“We are deeply concerned [about] sea turtle eggs that were illegally collected by poachers here in Taman Laut Pulau Kapas will share a similar fate of being sold through online methods when markets are closed because of MCO,” it said in a statement, referring to the COVID-19 lockdown’s acronym for Movement Control Order. The society told Coconuts recently that it was seeing sellers touting on WhatsApp and Facebook. Online marketplace Shopee recently removed turtle egg listings after a Twitter uproar. 

Current local laws ban the sale and consumption of turtle eggs in Sabah and Sarawak while other parts of Malaysia including Terengganu are regulated via trade concessions. The law does ban the sale of leatherback turtle eggs in Terengganu, but what good is that since those turtles have long disappeared. Meanwhile, there are no regulations in Selangor and Perlis, where turtle nestings are rare. 

What’s odd is that the authorities also buy turtle eggs from licensed egg collectors, according to WWF. Those licensed turtle egg collectors are supposed to sell the eggs to the Fisheries Department but some have been suspected of selling them on the side – something the turtle conservation community has called attention to. The government is expected to amend the Turtle Enactment 1951 (Amendment 1987) in November to extend the ban on the sale of all types of turtle eggs in Terengganu.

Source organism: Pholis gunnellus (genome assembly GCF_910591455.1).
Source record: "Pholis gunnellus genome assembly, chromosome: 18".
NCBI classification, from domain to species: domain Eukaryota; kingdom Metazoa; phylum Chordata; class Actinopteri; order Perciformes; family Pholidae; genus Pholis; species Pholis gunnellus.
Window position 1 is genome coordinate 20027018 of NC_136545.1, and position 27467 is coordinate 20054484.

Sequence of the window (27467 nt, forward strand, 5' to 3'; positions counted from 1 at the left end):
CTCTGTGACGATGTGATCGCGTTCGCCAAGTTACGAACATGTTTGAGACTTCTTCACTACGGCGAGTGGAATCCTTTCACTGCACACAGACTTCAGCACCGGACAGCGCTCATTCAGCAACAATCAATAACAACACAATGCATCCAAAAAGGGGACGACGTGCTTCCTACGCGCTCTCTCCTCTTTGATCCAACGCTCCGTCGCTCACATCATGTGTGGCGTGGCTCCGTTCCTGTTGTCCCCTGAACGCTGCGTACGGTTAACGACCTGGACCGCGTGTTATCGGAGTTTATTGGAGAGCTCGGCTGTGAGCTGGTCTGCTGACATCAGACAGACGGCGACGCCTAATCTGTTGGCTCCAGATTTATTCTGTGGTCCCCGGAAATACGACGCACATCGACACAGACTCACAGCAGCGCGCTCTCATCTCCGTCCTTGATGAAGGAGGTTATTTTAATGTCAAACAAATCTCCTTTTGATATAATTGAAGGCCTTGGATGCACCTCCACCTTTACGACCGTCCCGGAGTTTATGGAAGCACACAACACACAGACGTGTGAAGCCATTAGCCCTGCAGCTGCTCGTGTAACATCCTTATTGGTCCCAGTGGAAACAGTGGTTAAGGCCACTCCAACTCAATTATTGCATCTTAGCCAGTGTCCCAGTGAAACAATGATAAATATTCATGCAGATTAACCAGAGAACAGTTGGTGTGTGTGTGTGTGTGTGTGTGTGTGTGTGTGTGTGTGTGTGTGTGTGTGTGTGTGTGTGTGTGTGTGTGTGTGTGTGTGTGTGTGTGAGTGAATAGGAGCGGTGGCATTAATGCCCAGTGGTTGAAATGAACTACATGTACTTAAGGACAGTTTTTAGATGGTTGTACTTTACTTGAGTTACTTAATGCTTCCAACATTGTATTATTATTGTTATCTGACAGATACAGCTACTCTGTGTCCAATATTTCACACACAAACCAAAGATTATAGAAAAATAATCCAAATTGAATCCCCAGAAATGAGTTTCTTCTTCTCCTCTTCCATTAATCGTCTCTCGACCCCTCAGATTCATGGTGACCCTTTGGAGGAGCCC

Attempts to reach Malaysia’s Fisheries Department since June have been unsuccessful. 

Leatherback turtle in a photo dated April 28, 2015. Photo: Alastair Rae
A leatherback turtle in a photo dated April 28, 2015. Photo: Alastair Rae

Saving the turtles 

To date, nobody really knows the total number of turtles that come to Malaysian waters and shores despite being the go-to for turtle nestings. Mohd Uzair Rusli, who leads the field research laboratory at Universiti Malaysia Terengganu, or UMT, said that the number of turtle nestings only shows half the story, since that only points to the number of female turtles that arrive here. There are no publicly available numbers on the male turtle population. Nevertheless, Uzair thinks that there might be more females than males out there due to warmer temperatures. Nest temperatures cooler than 28°C tend to produce male hatchlings, while those higher than 31°C produce female ones, he said. 

“There is a need to release more hatchlings into the wild in order to increase the chances of their survival until maturity,” he said, noting that “36% of hatchlings get predated on the bay of Terengganu.”

But how can we release more hatchlings when many of the eggs can’t even escape being eaten by humans? Uzair believes that eating turtle eggs is worsening the situation for these creatures. His colleague Jarina Mohd Jani, who is a science and marine environment academic, echoed his sentiment. She believes that it is time to let go of the turtle egg-eating tradition, which initially began out of necessity. 

“Tradition should be alive, and to be alive it must stay relevant and not be static,” she said, noting that at least 80% of turtle eggs get protected in Terengganu, while the rest are practically free-for-all. 

Correction: Universiti Malaysia Terengganu academic Mohd Uzair Rusli said that there might be more female than male turtles out there due to warmer temperatures.